ANDREW W. MELLON PROFESSORSHIP IN THE HUMANITIES
Established in 1967 by Ailsa Mellon Bruce in memory of her father

Image Credit: Trinity Court Studio ANDREW W. MELLON, born in 1855, was a financier, diplomat, and industrialist. Mr. Mellon helped found the Union Trust Company of Pittsburgh, the Gulf Oil Corporation, and the Pittsburgh Coal Company. In 1921, he left the presidency of the Mellon National Bank to become U.S. secretary of the treasury, serving for ten years under presidents Warren Harding, Calvin Coolidge, and Herbert Hoover. He later served as ambassador to Great Britain during 1932-33. Upon his death in 1937, Mr. Mellon left his vast collection of art to create the National Gallery of Art and enough funds for the construction of the building on the Washington, DC, mall. Four chairs at Hopkins are named for Andrew W. Mellon, two at the Krieger School of Arts and Sciences, one at the Peabody Conservatory, and one at the Nitze School of Advanced International Studies.

 

His daughter, AILSA MELLON BRUCE, a philanthropist and art collector, established the Avalon Foundation in 1940, through which she supported the National Gallery of Art and other organizations. Mrs. Bruce, who served as her father's hostess in Washington and also when he was ambassador to Great Britain, later amassed an excellent collection of small paintings by the French Impressionists, which she left to the National Gallery on her death in 1969. She was married to David K.E. Bruce, a distinguished diplomat who also served as president of the National Gallery.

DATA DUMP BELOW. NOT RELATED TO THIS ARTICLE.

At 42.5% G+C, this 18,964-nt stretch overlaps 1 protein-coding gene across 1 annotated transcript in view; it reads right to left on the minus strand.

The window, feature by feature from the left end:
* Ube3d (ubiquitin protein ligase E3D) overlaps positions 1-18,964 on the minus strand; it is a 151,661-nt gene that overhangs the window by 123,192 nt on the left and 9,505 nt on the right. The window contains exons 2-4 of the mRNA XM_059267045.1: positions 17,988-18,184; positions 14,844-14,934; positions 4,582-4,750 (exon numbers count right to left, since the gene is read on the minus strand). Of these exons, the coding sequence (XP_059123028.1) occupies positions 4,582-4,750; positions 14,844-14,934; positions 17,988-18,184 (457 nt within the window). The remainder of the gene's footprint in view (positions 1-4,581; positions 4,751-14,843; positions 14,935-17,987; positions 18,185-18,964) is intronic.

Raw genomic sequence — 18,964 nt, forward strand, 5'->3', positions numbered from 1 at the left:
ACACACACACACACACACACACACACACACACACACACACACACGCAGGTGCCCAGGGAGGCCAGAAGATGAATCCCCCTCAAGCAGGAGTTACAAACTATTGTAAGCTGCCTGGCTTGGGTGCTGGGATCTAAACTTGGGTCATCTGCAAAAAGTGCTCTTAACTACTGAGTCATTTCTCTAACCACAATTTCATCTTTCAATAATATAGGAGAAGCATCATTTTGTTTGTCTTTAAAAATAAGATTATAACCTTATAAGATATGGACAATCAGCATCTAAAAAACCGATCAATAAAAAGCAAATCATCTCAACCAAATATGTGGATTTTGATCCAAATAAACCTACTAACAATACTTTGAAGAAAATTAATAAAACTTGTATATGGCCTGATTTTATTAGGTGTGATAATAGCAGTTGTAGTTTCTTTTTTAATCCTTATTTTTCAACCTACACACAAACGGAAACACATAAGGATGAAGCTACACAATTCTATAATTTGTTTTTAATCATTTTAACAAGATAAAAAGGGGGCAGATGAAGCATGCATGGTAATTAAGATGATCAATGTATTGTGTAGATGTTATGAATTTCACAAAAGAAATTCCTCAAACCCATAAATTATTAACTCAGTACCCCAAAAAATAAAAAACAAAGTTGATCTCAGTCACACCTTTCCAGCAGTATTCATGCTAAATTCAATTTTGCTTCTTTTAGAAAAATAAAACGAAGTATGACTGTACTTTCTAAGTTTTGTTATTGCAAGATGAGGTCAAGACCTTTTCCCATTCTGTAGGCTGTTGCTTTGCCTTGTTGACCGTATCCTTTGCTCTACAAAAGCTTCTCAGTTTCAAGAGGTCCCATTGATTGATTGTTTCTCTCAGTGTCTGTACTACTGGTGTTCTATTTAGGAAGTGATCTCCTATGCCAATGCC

ERIC J. SUNDQUIST, A&S 1976 (MA), 1978 (PhD), the Andrew W. Mellon Professor of the Humanities, joined The Johns Hopkins University Department of English in 2010. Prior to that, he was the UCLA Foundation Professor of Literature.

Dr. Sundquist is the author or editor of twelve books in the area of American literature and culture, including King’s Dream (2009), Strangers in the Land: Blacks, Jews, Post-Holocaust America (2005), which received the Weinberg Judaic Studies Institute Award, and To Wake the Nations: Race in the Making of American Literature (1993), which received the James Russell Lowell Prize from the Modern Language Association for best book published during the year, the Christian Gauss Award from Phi Beta Kappa for the best book in the humanities, and the Choice Outstanding Academic Book Award. His other works include Home as Found: Authority and Genealogy in Nineteenth-Century American Literature (1978), Faulkner: The House Divided (1983), The Hammers of Creation: Folk Culture in Modern African-American Fiction (1992), the co-authored Volume 2 of the Cambridge History of American Literature (1995), and essay collections or anthologies on American Realism, Frederick Douglass, Mark Twain, W.E.B. Du Bois, and Ralph Ellison. Eric Sundquist became a fellow of the American Academy of Arts and Sciences in 1997. He also received the Andrew W. Mellon Distinguished Achievement Award in 2007, the MELUS Distinguished Scholar Award in 1996, and the UCLA College of Letters and Sciences Faculty Award in 1995. From 1991 through 1997 he was general editor of the Cambridge University Press book series Studies in American Literature and Culture, and he has served on the Executive Council of the Modern Language Association and the National Council of the American Studies Association. In addition to teaching at UCLA, Professor Sundquist has been a member of the faculties at UC Berkeley, Vanderbilt University, and Northwestern University, where he was dean of the Weinberg College of Arts and Sciences from 1997 through 2002.